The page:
On March 6, Pyongyang fired four missiles into the Sea of Japan and three of them landed in Japan’s ‘exclusive economic zone’ in Japanese territorial waters. The missiles travelled roughly 1.000 kilometres and landed as close as 300 kilometres from Japan’s northwest coast. For now, business as usual – at least more or less – for Japan’s defence planners and defence hawks. In 2016 alone North Korea conducted 20 missile and 2 nuclear tests and Tokyo has been within range of Pyongyang’s short and medium-range missiles for years.
After a 36-year hiatus, North Korea’s ruling Workers’ Party has opened its 7th Congress in Pyongyang. It follows a “70-day campaign of loyalty” in which everyone was called to work overtime to boost production levels ahead of the Congress. This major political gathering comes as North Korea is facing international condemnations over the last months of military muscle-flexing that have led many outside experts to believe Pyongyang is much closer to having a viable nuclear deterrent than previously thought. Although Beijing is growing frustrated with Pyongyang’s behavior, North Korea won’t be abandoned given its importance as buffer state, shielding China from the U.S. presence in the area. Domestically, the years since Kim took power have moved the country towards increased internal stability and a return to a more “formal” way of running the country, rehabilitating central party institutions and weakening the military’s influence over politics and the economy. The political, economic and personnel changes announced will therefore be closely watched in order to determine how Kim Jong-un’s rule will differ from that of past generations.
The already troubled relations between Seoul and Pyongyang further deteriorated in the first half of 2016, due to a series of dramatic events. The year 2016 began with North Korea’s fourth nuclear test on January 6, which was internationally condemned and led to the adoption of new sanctions against Pyongyang. However, luckily it was not – as Pyongyang claimed - a hydrogen bomb test. One month later, on February 7, Pyongyang launched a long-range missile, claiming that it was putting a satellite into orbit.
The Democratic People’s Republic of Korea is famously ill-named. All four words are false. It is no democracy; the people decide nothing. More hereditary monarchy than republic, its culture and institutions owe more to Stalin (who created it) and Mao than to anything Korean.
The prospects for the North Korean economy meeting Kim’s New Year’s demand that “…we should bring about an upturn in improving the people’s living standards”1 looked dim at the start of 2015. The self-imposed Ebola tourism ban lasted until April, cutting off a major foreign exchange earner.2 In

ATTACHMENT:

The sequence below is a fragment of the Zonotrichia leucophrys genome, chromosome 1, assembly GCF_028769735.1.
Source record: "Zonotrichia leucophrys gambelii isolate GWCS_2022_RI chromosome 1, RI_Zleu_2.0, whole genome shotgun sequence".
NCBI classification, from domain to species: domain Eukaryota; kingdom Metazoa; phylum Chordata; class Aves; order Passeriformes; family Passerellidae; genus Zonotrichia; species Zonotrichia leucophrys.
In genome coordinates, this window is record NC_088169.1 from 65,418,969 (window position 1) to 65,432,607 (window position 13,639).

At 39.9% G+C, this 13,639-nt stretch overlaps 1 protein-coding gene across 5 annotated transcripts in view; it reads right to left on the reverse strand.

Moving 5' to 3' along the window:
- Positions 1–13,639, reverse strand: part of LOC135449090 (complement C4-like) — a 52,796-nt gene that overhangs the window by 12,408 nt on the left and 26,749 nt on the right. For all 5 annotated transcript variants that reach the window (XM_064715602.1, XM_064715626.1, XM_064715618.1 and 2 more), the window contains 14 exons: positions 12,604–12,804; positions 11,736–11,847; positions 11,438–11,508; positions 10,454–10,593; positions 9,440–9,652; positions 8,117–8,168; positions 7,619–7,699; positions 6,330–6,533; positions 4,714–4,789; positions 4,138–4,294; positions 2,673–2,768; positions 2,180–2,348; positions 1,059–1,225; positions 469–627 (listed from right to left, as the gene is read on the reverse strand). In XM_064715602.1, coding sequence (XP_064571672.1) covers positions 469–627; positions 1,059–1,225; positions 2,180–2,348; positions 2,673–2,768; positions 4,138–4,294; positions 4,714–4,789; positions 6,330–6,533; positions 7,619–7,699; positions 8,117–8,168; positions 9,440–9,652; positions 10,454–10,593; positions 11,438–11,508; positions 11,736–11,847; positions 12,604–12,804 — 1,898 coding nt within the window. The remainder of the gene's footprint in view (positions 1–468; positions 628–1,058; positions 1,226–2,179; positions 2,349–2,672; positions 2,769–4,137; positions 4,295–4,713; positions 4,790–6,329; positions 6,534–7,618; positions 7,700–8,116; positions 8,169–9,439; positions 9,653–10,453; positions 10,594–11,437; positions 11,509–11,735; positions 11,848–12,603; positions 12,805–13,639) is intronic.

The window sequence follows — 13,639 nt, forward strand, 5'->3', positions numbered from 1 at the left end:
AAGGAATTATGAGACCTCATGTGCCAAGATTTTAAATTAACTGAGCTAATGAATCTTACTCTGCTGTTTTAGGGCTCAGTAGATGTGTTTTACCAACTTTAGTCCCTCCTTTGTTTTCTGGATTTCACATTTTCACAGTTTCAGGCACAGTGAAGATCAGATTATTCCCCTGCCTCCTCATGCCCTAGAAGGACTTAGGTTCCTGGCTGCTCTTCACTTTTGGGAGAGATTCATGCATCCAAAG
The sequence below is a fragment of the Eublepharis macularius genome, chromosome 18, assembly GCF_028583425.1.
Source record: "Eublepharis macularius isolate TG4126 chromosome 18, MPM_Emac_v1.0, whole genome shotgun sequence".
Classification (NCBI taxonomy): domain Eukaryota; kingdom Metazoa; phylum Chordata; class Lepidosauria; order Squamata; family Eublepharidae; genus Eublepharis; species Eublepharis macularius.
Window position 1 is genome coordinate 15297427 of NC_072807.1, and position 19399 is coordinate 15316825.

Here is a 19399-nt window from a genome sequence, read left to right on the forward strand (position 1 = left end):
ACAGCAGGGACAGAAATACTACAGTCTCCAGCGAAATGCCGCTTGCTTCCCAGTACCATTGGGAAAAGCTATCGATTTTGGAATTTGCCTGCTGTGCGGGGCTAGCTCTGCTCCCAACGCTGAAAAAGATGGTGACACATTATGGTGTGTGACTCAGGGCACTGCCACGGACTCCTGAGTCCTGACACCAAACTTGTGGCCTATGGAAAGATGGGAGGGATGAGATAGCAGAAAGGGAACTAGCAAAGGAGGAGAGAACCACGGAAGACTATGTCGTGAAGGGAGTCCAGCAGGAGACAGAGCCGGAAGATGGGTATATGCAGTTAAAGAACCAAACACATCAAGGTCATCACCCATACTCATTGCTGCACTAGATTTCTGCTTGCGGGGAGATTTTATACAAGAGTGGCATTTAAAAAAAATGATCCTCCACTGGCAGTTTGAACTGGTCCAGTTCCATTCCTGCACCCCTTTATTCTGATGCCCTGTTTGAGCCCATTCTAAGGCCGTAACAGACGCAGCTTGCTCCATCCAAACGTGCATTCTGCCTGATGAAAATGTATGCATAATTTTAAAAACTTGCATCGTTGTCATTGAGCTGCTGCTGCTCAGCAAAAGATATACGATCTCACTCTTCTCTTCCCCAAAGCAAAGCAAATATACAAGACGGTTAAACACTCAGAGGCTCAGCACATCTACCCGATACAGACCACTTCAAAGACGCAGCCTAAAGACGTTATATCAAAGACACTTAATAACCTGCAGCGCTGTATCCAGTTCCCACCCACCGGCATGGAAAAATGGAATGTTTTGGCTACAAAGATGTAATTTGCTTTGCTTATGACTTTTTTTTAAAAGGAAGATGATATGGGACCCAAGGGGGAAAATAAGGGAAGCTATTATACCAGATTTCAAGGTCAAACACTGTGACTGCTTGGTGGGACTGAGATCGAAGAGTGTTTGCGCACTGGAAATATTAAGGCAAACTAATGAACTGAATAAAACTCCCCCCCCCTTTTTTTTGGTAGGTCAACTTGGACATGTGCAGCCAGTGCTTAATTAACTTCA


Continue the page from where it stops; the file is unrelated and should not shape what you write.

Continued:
It has been a couple of very busy months for North Korea’s missile and nuclear programs. One nuclear test in January and a series of missile tests in February, March and April this year have made it impressively clear that Pyongyang was in the business of seeking to become as threatening as possible in the run-up to the Workers’ Party Convention on May 6.
Since the partition of the Korean peninsula, the crises between Seoul and Pyongyang have ranked high in the US political agenda. Nonetheless, the profile that the Obama administration has chosen to keep is relatively low. This choice has triggered criticisms, however the posture has brought its own benefits. Moreover, in a difficult economic situation, and in the face of increasing pressures for the curtailing of government expenditure, the ‘low profile’ approach meets the demands of a Congress whose support the White House increasingly needs. The main uncertainty is in the attitude of the PRC. However Beijing, more than any other nation, has a keen interest in keeping East Asia stable. This does not mean that China will become a sort of ‘US cop’ in East Asia. However, some forms of localized cooperation can be envisaged; a cooperation that could strengthen, as China will progress in occupying the international position that its leadership believes the country deserves.
This analysis evaluates the key factors involved in Japan's three territorial disputes with Russia, China and South Korea. First, the analysis provides a brief background for each dispute, examining their origins in Japan's pre-World War II Imperial expansion and the post-war settlement.
It is very difficult to draw any strategic consideration from the recent escalations in the Korean peninsula. No significant conclusion can be reached through merely analytical means.
North Korea is flexing its muscles, again. The UN imposing further sanctions onto North Korea in a (late) response to its December 2012 missile and February 2013 nuclear tests had the regime in Pyongyang go ballistic leading to angry rhetoric and threats to attack the US and its allies with ballistic and nuclear weapons.
The transition of power in North Korea after the death of Kim Jong-il portends both change and continuity. The heir to power, Kim Jong-un, no doubt relies on advice if not pressure from an inner circle of generals and other senior leaders. So far North Korean policy appears extremely tough, but perhaps that's an attempt to buttress his image amid concerns about his youth and inexperience.